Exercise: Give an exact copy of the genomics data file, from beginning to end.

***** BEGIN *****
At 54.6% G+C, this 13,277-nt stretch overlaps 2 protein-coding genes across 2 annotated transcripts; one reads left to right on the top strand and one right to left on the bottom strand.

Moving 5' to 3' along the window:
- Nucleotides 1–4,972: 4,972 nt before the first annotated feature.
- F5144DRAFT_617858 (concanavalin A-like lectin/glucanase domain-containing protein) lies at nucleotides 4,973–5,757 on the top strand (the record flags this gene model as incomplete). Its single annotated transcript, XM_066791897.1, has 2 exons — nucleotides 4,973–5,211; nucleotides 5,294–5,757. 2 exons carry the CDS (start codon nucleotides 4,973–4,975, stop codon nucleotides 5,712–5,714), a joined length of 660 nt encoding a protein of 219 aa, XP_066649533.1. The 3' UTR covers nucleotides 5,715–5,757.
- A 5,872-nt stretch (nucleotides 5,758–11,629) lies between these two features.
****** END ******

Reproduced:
At 54.6% G+C, this 13,277-nt stretch overlaps 2 protein-coding genes across 2 annotated transcripts; one reads left to right on the top strand and one right to left on the bottom strand.

Moving 5' to 3' along the window:
- Nucleotides 1–4,972: 4,972 nt before the first annotated feature.
- F5144DRAFT_617858 (concanavalin A-like lectin/glucanase domain-containing protein) lies at nucleotides 4,973–5,757 on the top strand (the record flags this gene model as incomplete). Its single annotated transcript, XM_066791897.1, has 2 exons — nucleotides 4,973–5,211; nucleotides 5,294–5,757. 2 exons carry the CDS (start codon nucleotides 4,973–4,975, stop codon nucleotides 5,712–5,714), a joined length of 660 nt encoding a protein of 219 aa, XP_066649533.1. The 3' UTR covers nucleotides 5,715–5,757.
- A 5,872-nt stretch (nucleotides 5,758–11,629) lies between these two features.